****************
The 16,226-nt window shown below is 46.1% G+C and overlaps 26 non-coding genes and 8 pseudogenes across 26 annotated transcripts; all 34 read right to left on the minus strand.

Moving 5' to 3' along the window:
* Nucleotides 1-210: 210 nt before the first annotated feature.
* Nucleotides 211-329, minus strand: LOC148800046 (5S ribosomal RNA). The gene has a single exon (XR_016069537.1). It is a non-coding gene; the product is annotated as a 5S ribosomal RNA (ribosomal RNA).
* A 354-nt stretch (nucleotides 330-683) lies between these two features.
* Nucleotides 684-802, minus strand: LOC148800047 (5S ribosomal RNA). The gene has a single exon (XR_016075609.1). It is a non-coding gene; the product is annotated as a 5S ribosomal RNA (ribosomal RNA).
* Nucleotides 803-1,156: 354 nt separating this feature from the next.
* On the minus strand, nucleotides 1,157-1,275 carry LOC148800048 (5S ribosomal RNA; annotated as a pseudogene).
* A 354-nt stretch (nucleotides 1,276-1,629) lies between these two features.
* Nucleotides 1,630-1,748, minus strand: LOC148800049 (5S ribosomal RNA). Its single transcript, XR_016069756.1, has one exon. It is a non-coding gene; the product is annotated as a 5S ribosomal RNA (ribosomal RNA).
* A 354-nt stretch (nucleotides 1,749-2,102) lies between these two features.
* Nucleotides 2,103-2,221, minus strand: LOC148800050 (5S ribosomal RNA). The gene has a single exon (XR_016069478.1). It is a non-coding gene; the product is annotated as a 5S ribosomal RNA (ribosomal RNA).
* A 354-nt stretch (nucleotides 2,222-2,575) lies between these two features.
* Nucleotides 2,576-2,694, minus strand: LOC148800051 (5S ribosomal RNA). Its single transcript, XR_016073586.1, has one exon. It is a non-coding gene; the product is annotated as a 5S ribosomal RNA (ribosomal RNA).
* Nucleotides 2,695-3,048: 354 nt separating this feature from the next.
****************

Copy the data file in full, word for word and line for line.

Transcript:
The 16,226-nt window shown below is 46.1% G+C and overlaps 26 non-coding genes and 8 pseudogenes across 26 annotated transcripts; all 34 read right to left on the minus strand.

Moving 5' to 3' along the window:
* Nucleotides 1-210: 210 nt before the first annotated feature.
* Nucleotides 211-329, minus strand: LOC148800046 (5S ribosomal RNA). The gene has a single exon (XR_016069537.1). It is a non-coding gene; the product is annotated as a 5S ribosomal RNA (ribosomal RNA).
* A 354-nt stretch (nucleotides 330-683) lies between these two features.
* Nucleotides 684-802, minus strand: LOC148800047 (5S ribosomal RNA). The gene has a single exon (XR_016075609.1). It is a non-coding gene; the product is annotated as a 5S ribosomal RNA (ribosomal RNA).
* Nucleotides 803-1,156: 354 nt separating this feature from the next.
* On the minus strand, nucleotides 1,157-1,275 carry LOC148800048 (5S ribosomal RNA; annotated as a pseudogene).
* A 354-nt stretch (nucleotides 1,276-1,629) lies between these two features.
* Nucleotides 1,630-1,748, minus strand: LOC148800049 (5S ribosomal RNA). Its single transcript, XR_016069756.1, has one exon. It is a non-coding gene; the product is annotated as a 5S ribosomal RNA (ribosomal RNA).
* A 354-nt stretch (nucleotides 1,749-2,102) lies between these two features.
* Nucleotides 2,103-2,221, minus strand: LOC148800050 (5S ribosomal RNA). The gene has a single exon (XR_016069478.1). It is a non-coding gene; the product is annotated as a 5S ribosomal RNA (ribosomal RNA).
* A 354-nt stretch (nucleotides 2,222-2,575) lies between these two features.
* Nucleotides 2,576-2,694, minus strand: LOC148800051 (5S ribosomal RNA). Its single transcript, XR_016073586.1, has one exon. It is a non-coding gene; the product is annotated as a 5S ribosomal RNA (ribosomal RNA).
* Nucleotides 2,695-3,048: 354 nt separating this feature from the next.